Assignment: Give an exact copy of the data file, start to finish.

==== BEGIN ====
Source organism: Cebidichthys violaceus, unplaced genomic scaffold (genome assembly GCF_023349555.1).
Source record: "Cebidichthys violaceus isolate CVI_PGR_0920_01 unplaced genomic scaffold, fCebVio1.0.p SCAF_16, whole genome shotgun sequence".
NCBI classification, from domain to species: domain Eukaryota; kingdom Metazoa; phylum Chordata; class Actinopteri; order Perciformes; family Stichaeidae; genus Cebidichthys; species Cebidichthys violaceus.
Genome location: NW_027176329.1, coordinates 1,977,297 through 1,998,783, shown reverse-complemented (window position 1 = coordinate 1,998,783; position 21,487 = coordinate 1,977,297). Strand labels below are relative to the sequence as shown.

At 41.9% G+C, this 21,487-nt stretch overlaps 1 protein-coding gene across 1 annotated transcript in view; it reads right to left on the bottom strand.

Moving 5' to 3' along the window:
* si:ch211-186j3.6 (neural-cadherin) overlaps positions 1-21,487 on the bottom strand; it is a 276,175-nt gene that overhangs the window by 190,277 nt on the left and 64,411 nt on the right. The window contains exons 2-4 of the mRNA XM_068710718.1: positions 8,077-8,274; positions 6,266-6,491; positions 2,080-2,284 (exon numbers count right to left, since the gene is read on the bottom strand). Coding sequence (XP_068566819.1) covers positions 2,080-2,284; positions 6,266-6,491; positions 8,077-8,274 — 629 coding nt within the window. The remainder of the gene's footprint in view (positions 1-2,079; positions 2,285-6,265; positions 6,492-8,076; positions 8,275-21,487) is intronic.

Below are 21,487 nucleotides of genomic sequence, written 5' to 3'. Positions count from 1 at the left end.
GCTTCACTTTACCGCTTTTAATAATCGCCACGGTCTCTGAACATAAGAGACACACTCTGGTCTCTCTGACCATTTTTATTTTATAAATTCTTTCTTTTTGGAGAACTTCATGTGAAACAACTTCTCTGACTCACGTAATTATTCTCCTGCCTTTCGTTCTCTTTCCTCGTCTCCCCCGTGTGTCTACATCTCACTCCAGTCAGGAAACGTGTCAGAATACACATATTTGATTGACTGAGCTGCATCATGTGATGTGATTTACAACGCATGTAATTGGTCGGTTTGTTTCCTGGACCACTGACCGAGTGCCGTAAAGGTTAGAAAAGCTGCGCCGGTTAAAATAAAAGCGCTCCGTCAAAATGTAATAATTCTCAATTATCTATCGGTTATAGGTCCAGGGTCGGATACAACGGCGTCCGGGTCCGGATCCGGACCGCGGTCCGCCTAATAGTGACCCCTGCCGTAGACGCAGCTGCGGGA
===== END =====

Source organism: Cebidichthys violaceus, unplaced genomic scaffold (genome assembly GCF_023349555.1).
Source record: "Cebidichthys violaceus isolate CVI_PGR_0920_01 unplaced genomic scaffold, fCebVio1.0.p SCAF_16, whole genome shotgun sequence".
NCBI classification, from domain to species: domain Eukaryota; kingdom Metazoa; phylum Chordata; class Actinopteri; order Perciformes; family Stichaeidae; genus Cebidichthys; species Cebidichthys violaceus.
Genome location: NW_027176329.1, coordinates 1,977,297 through 1,998,783, shown reverse-complemented (window position 1 = coordinate 1,998,783; position 21,487 = coordinate 1,977,297). Strand labels below are relative to the sequence as shown.

At 41.9% G+C, this 21,487-nt stretch overlaps 1 protein-coding gene across 1 annotated transcript in view; it reads right to left on the bottom strand.

Moving 5' to 3' along the window:
* si:ch211-186j3.6 (neural-cadherin) overlaps positions 1-21,487 on the bottom strand; it is a 276,175-nt gene that overhangs the window by 190,277 nt on the left and 64,411 nt on the right. The window contains exons 2-4 of the mRNA XM_068710718.1: positions 8,077-8,274; positions 6,266-6,491; positions 2,080-2,284 (exon numbers count right to left, since the gene is read on the bottom strand). Coding sequence (XP_068566819.1) covers positions 2,080-2,284; positions 6,266-6,491; positions 8,077-8,274 — 629 coding nt within the window. The remainder of the gene's footprint in view (positions 1-2,079; positions 2,285-6,265; positions 6,492-8,076; positions 8,275-21,487) is intronic.

Below are 21,487 nucleotides of genomic sequence, written 5' to 3'. Positions count from 1 at the left end.
GCTTCACTTTACCGCTTTTAATAATCGCCACGGTCTCTGAACATAAGAGACACACTCTGGTCTCTCTGACCATTTTTATTTTATAAATTCTTTCTTTTTGGAGAACTTCATGTGAAACAACTTCTCTGACTCACGTAATTATTCTCCTGCCTTTCGTTCTCTTTCCTCGTCTCCCCCGTGTGTCTACATCTCACTCCAGTCAGGAAACGTGTCAGAATACACATATTTGATTGACTGAGCTGCATCATGTGATGTGATTTACAACGCATGTAATTGGTCGGTTTGTTTCCTGGACCACTGACCGAGTGCCGTAAAGGTTAGAAAAGCTGCGCCGGTTAAAATAAAAGCGCTCCGTCAAAATGTAATAATTCTCAATTATCTATCGGTTATAGGTCCAGGGTCGGATACAACGGCGTCCGGGTCCGGATCCGGACCGCGGTCCGCCTAATAGTGACCCCTGCCGTAGACGCAGCTGCGGGA